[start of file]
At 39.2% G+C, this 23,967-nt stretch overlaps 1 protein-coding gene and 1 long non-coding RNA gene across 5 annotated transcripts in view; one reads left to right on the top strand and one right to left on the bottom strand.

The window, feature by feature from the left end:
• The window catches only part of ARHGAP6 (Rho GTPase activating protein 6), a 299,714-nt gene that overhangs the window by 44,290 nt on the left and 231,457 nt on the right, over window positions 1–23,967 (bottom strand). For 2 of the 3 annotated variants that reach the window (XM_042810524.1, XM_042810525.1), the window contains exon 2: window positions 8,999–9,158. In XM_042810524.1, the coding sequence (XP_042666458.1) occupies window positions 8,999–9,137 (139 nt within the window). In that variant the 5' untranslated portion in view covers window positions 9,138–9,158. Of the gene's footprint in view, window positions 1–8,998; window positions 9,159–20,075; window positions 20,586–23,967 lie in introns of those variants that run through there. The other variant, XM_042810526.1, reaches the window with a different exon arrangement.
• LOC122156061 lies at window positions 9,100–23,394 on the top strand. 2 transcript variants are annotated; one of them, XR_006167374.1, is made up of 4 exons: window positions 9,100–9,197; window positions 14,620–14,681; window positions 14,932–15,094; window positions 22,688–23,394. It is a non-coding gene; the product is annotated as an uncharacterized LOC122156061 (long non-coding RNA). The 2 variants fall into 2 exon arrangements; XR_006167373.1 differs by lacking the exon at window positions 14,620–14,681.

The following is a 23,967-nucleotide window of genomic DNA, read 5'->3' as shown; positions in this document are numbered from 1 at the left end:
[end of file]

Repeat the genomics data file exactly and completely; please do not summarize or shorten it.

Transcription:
At 39.2% G+C, this 23,967-nt stretch overlaps 1 protein-coding gene and 1 long non-coding RNA gene across 5 annotated transcripts in view; one reads left to right on the top strand and one right to left on the bottom strand.

The window, feature by feature from the left end:
• The window catches only part of ARHGAP6 (Rho GTPase activating protein 6), a 299,714-nt gene that overhangs the window by 44,290 nt on the left and 231,457 nt on the right, over window positions 1–23,967 (bottom strand). For 2 of the 3 annotated variants that reach the window (XM_042810524.1, XM_042810525.1), the window contains exon 2: window positions 8,999–9,158. In XM_042810524.1, the coding sequence (XP_042666458.1) occupies window positions 8,999–9,137 (139 nt within the window). In that variant the 5' untranslated portion in view covers window positions 9,138–9,158. Of the gene's footprint in view, window positions 1–8,998; window positions 9,159–20,075; window positions 20,586–23,967 lie in introns of those variants that run through there. The other variant, XM_042810526.1, reaches the window with a different exon arrangement.
• LOC122156061 lies at window positions 9,100–23,394 on the top strand. 2 transcript variants are annotated; one of them, XR_006167374.1, is made up of 4 exons: window positions 9,100–9,197; window positions 14,620–14,681; window positions 14,932–15,094; window positions 22,688–23,394. It is a non-coding gene; the product is annotated as an uncharacterized LOC122156061 (long non-coding RNA). The 2 variants fall into 2 exon arrangements; XR_006167373.1 differs by lacking the exon at window positions 14,620–14,681.

The following is a 23,967-nucleotide window of genomic DNA, read 5'->3' as shown; positions in this document are numbered from 1 at the left end: